So I’m living with a family here in Guatemala. Some parts of that feel very familiar. I lived with a host family in France, too. But some parts are uniquely Guatemalan. (Or more accurately, Central American.)

For example, the front of the family’s property is a mechanic and car wash. Car washes by hand, that is. We walk through this area whenever we go out or come back home. I frequently get wet feet in my sandals! 😆

Walk in through the door of the house, and you are in a lovely courtyard. The common space is all open air, as is the entire school, too. When the temperature is around 18 to 24 all year round, that’s pretty doable!

We’ve got couches under the roof overhang, as well as a patio table and chairs set where we often do homework. 

We’ve got a lovely dining room, with a big enough table for all seven students and the host “parents”. 

And that’s what we really need to talk about. My host has the gift of hospitality. She ensures that our every need is taken care of, starting with amazing food at every meal. I didn’t start taking pictures of food at our first meals (good manners meant I didn’t take my phone to the table!😆), and I regret it because those were some impressive, beautifully presented meals! Each meal is delicious and beautifully plated for us! Here are a few to “when your appetite”, so to speak…

Each meal also comes with a different fresh juice – many which I’ve never had before. Strawberry juice? I’ve had that out of a juice box as a fake “flavour”, but never juice made from fresh strawberries! Blackberry, papaya, cantaloupe, hibiscus tea… and the desserts! You can see in one photo above the individual dessert crepes we got at lunch yesterday.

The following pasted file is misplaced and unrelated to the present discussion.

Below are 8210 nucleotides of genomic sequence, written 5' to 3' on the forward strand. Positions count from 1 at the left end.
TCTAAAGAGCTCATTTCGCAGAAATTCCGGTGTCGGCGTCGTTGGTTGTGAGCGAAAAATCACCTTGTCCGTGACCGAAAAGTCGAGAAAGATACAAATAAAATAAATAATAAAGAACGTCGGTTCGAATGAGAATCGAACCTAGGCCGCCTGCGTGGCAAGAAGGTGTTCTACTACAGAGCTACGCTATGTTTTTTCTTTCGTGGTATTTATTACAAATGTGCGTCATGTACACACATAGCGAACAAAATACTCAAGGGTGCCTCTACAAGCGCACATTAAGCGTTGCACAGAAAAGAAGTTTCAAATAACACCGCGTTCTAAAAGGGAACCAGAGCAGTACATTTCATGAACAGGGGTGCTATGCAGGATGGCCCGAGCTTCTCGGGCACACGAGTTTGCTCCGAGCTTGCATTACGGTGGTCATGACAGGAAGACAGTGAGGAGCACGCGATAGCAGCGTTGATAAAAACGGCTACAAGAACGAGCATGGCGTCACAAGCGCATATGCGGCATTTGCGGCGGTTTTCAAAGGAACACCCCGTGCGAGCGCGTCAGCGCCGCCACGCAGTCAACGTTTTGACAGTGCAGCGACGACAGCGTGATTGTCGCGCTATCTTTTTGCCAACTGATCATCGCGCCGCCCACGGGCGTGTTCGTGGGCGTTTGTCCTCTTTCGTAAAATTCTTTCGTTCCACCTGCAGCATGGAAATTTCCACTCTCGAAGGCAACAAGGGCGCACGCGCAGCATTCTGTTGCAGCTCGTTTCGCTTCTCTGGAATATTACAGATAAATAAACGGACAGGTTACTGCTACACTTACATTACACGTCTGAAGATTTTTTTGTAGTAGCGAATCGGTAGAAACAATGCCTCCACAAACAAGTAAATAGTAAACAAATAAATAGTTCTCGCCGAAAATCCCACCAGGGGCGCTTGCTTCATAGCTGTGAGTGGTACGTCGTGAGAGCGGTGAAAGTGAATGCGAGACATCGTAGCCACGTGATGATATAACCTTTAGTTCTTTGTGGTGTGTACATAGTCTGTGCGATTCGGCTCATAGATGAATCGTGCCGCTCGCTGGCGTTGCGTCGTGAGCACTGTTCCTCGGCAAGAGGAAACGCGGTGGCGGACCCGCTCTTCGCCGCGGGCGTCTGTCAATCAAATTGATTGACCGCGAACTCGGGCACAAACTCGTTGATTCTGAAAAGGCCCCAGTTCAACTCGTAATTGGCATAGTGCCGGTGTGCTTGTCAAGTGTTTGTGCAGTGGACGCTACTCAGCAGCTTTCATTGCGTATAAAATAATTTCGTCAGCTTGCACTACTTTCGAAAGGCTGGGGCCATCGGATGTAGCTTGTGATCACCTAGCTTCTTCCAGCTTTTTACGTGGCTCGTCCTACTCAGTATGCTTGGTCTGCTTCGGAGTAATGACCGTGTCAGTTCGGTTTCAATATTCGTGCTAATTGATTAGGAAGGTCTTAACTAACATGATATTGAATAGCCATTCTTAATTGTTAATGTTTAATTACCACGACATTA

(Side note: at the start of a class, both morning and afternoon, my teacher will often ask how my day was and what meals we ate. I do not have the Spanish vocabulary to adequately describe what we are experiencing. So I can say we had chicken and rice last night for dinner and chicken and rice today for lunch, but he has no idea that those meals were totally different gourmet food.)

Annette’s hospitality goes far beyond food. The first morning of classes, one of my housemates came to breakfast with a wrinkly shirt. Annette immediately demanded that she hand it over so it could be ironed before we left for classes. That happened again this morning, too. 

Annette has made sure we have extra blankets for the evening chill. She has called the school to make sure we’re showing up on time for classes. She gives advice about what tourist sites and villages are worth going to and which experiences are not. She affectionately calls us “mis niños“, my children, and she has made us genuinely feel like family, at home in a foreign country. She is a truely gracious host, and I appreciate her so much. 

Basically, we’re being treated like royalty here. Going home to real life is going to be a reality check!

One thought on “We Need to Talk about My Host

  1. Reading this is like experiencing Guatemala with you! The food looks so amazing and I can am picturing your host fussing over your roommates with the wrinkly shirts! Bueno!

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